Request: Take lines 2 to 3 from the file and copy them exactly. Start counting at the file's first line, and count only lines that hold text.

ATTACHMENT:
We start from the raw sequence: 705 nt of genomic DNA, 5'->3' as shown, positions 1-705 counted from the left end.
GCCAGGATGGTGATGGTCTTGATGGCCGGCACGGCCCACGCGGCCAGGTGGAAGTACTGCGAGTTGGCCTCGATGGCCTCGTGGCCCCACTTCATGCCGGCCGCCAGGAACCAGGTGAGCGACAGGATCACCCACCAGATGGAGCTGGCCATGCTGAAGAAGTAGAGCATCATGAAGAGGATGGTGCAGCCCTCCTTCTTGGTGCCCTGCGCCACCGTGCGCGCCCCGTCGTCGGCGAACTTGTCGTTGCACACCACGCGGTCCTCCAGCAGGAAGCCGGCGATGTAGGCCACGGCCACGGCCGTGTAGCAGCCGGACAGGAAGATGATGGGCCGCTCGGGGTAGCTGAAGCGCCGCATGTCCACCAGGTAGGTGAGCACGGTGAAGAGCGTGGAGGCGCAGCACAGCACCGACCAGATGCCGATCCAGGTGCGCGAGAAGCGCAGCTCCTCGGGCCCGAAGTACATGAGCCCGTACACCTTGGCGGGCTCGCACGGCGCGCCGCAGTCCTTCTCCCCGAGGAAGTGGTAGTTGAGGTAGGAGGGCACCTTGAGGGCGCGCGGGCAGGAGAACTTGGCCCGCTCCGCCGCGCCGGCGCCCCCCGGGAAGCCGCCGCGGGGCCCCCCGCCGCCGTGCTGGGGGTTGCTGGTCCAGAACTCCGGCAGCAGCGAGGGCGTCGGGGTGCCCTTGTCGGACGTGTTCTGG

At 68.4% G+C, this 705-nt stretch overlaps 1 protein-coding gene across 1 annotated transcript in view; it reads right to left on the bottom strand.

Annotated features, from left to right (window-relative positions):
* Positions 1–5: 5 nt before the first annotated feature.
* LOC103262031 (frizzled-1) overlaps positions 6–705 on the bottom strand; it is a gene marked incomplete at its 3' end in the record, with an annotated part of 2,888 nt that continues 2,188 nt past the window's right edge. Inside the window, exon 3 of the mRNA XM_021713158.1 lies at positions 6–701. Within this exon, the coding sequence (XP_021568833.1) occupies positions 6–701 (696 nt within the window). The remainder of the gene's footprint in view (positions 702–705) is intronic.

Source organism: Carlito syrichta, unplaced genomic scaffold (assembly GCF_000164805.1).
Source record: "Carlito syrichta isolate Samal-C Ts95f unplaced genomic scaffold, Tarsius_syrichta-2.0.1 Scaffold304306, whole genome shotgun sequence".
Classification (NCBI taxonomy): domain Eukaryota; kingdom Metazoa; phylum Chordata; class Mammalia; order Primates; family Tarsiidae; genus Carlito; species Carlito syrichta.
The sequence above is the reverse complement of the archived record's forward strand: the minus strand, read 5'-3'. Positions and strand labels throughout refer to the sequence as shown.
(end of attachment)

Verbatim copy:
GCCAGGATGGTGATGGTCTTGATGGCCGGCACGGCCCACGCGGCCAGGTGGAAGTACTGCGAGTTGGCCTCGATGGCCTCGTGGCCCCACTTCATGCCGGCCGCCAGGAACCAGGTGAGCGACAGGATCACCCACCAGATGGAGCTGGCCATGCTGAAGAAGTAGAGCATCATGAAGAGGATGGTGCAGCCCTCCTTCTTGGTGCCCTGCGCCACCGTGCGCGCCCCGTCGTCGGCGAACTTGTCGTTGCACACCACGCGGTCCTCCAGCAGGAAGCCGGCGATGTAGGCCACGGCCACGGCCGTGTAGCAGCCGGACAGGAAGATGATGGGCCGCTCGGGGTAGCTGAAGCGCCGCATGTCCACCAGGTAGGTGAGCACGGTGAAGAGCGTGGAGGCGCAGCACAGCACCGACCAGATGCCGATCCAGGTGCGCGAGAAGCGCAGCTCCTCGGGCCCGAAGTACATGAGCCCGTACACCTTGGCGGGCTCGCACGGCGCGCCGCAGTCCTTCTCCCCGAGGAAGTGGTAGTTGAGGTAGGAGGGCACCTTGAGGGCGCGCGGGCAGGAGAACTTGGCCCGCTCCGCCGCGCCGGCGCCCCCCGGGAAGCCGCCGCGGGGCCCCCCGCCGCCGTGCTGGGGGTTGCTGGTCCAGAACTCCGGCAGCAGCGAGGGCGTCGGGGTGCCCTTGTCGGACGTGTTCTGG

At 68.4% G+C, this 705-nt stretch overlaps 1 protein-coding gene across 1 annotated transcript in view; it reads right to left on the bottom strand.